The Syrian regime's U.N. ambassador tried to trick the United Nations Security Council on Tuesday by using a photo from Iraq and claiming it was from Aleppo.
After being accused of carrying out revenge attacks against civilians and executing them, Bashar Ja'afari decided to prove them wrong by showing photographic evidence of the 'good deeds' the Syrian regime was doing in the war-torn city.
Hailing "the liberation of Aleppo", Ja'afari told the U.N. Security Council that regime forces had liberated civilians from foreign fighters and any possible "terrorists", referencing opposition fighters.
Responding to criticism by the U.N. and U.S., Ja'afari said that the regime's aim in Aleppo was "to protect civilians and preserve life".
"This is what the Syrian [regime] army is doing in Aleppo," he says, holding up a photo showing a woman being helped down from a truck, with a soldier kneeling as to provide her a step.
"This is a Syrian soldier. She is a woman fleeing eastern Aleppo," he says assertively.
However, soon later media outlets and Twitter users called out on Ja'afari's fake photo.
The photo he displayed at the UNSC meeting was in fact from Iraq, and was showing a woman in Fallujah being helped by a solider of the Iraqi Popular Mobilization Units.
The photo was from June, 2016 when Iraqi troops forced Daesh out of Fallujah.
Earlier, Ja'afari had come under a lot of criticism, especially from U.S. Ambassador Samantha Power as well as from the U.N. envoy for Syria, Staffan de Mistura, who both accused regime forces of committing war crimes.
Power had said: "To the Assad regime, Russia and Iran -three member states behind the conquest of and carnage in Aleppo - you bear responsibility for these atrocities."
De Mistura had said that the UN's top priority was that civilians who want to go with the fighters to opposition-held Idlib province be allowed to do so. He also expressed concern that Idlib could become the next target of the Syrian regime.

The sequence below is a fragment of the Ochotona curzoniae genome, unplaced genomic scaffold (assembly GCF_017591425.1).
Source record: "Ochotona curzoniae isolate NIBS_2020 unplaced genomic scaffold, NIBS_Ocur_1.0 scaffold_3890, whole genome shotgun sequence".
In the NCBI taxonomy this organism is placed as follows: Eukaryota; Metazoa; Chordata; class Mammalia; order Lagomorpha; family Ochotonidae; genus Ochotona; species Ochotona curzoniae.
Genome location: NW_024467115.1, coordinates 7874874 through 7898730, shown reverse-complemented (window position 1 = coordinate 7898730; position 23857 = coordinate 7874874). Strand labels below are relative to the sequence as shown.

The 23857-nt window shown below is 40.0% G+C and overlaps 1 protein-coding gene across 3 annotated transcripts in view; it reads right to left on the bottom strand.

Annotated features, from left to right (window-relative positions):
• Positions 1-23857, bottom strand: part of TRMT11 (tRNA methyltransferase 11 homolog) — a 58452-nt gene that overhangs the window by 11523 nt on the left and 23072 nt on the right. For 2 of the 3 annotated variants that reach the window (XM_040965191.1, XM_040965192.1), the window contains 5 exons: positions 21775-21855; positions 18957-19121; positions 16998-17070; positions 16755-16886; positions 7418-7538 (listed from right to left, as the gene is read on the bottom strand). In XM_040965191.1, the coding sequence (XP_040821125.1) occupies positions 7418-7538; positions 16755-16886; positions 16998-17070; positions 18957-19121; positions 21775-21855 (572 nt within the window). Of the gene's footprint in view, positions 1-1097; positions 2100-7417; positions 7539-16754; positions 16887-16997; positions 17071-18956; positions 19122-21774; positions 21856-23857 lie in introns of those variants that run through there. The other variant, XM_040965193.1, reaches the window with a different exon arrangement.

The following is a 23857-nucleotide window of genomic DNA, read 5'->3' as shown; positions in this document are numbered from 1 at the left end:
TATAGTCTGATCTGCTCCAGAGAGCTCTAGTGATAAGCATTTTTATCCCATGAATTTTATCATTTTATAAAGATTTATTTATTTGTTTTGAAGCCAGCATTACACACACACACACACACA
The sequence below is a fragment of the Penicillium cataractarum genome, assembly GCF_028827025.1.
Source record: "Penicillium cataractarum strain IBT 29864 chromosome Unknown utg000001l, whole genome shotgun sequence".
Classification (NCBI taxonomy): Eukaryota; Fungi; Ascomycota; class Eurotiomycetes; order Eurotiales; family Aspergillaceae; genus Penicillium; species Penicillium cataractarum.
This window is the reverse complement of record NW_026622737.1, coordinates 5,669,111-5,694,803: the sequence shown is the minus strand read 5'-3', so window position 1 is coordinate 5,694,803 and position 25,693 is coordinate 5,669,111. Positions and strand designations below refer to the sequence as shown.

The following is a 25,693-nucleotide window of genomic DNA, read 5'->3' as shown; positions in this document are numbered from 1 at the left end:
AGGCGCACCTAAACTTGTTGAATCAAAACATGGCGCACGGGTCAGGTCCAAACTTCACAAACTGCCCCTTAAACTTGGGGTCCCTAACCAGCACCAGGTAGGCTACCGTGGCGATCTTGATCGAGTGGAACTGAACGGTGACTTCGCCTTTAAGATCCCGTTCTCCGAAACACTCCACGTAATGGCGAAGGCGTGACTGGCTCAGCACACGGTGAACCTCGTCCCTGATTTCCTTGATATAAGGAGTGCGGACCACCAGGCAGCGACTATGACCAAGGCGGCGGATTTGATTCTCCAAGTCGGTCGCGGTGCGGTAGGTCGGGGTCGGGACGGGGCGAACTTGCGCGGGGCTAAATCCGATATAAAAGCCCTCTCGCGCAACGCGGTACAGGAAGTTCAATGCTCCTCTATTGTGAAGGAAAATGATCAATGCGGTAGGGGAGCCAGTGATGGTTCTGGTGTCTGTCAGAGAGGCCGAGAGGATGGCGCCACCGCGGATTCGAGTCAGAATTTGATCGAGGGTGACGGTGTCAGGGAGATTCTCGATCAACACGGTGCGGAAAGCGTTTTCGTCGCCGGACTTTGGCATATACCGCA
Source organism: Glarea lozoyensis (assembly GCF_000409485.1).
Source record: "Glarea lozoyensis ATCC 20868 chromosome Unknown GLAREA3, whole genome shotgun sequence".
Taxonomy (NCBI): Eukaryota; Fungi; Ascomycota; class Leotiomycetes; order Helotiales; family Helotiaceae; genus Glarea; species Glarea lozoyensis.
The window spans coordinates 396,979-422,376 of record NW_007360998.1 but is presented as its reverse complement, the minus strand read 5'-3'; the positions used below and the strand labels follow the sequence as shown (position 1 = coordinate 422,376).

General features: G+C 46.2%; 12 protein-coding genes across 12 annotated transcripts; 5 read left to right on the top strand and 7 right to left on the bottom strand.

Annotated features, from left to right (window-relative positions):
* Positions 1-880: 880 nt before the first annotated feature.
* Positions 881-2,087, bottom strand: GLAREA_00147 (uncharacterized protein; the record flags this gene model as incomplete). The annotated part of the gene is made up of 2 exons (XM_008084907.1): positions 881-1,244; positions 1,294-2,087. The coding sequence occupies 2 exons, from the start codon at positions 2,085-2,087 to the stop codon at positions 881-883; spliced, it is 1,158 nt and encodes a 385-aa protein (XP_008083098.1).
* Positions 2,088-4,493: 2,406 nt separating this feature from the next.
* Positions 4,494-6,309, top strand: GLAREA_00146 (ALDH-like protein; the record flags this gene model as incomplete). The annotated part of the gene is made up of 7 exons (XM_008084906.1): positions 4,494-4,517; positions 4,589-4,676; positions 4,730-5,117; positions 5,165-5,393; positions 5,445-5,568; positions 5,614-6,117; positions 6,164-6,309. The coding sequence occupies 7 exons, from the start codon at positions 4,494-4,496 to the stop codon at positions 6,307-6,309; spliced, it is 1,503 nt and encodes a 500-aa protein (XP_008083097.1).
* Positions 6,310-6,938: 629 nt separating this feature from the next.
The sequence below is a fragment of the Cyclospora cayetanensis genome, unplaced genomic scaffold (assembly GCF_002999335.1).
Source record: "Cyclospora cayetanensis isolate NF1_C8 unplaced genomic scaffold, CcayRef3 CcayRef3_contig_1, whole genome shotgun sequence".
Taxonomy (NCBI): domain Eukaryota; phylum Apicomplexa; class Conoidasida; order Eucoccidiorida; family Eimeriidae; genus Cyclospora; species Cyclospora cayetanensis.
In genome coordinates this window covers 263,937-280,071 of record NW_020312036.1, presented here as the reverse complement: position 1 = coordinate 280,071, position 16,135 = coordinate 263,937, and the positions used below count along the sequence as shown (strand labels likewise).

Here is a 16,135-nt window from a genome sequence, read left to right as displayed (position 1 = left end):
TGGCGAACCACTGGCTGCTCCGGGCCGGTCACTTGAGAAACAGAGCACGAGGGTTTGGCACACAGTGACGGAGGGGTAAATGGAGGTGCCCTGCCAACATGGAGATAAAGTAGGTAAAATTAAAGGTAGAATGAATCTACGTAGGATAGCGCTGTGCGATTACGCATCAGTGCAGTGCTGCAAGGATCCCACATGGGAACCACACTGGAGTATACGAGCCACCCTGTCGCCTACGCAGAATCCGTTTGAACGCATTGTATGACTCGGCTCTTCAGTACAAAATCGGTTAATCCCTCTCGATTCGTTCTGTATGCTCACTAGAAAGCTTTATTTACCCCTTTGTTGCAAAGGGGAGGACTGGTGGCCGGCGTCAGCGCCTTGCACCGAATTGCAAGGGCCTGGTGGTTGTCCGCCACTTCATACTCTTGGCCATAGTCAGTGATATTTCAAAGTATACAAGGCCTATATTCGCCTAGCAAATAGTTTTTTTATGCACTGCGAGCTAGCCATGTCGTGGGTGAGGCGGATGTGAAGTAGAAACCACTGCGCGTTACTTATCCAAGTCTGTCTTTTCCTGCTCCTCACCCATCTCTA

With an estimated 1,500 opposition fighters and 50,000 civilians still believed to be trapped in Aleppo, De Mistura warned that such figures must be taken "very cautiously" because the U.N. isn't there.
Turkey, the United States, Britain and France are accusing Syria's Bashar Assad of committing atrocities against civilians in the opposition-held area.
Over the course of the last 27 days, some 990 civilians have been killed in eastern Aleppo in attacks by the Syrian regime and allied militias, local sources report.
The recent escalation comes amid attempts by the Russia-backed Assad regime to reestablish control over parts of Aleppo captured four years ago by armed opposition groups.
Syria has been locked in a devastating civil war since early 2011, when the Bashar al-Assad regime cracked down on pro-democracy protests -- which had erupted as part of the "Arab Spring" uprisings -- with unexpected ferocity.
Since then, hundreds of thousands of people have been killed and millions more displaced by the conflict.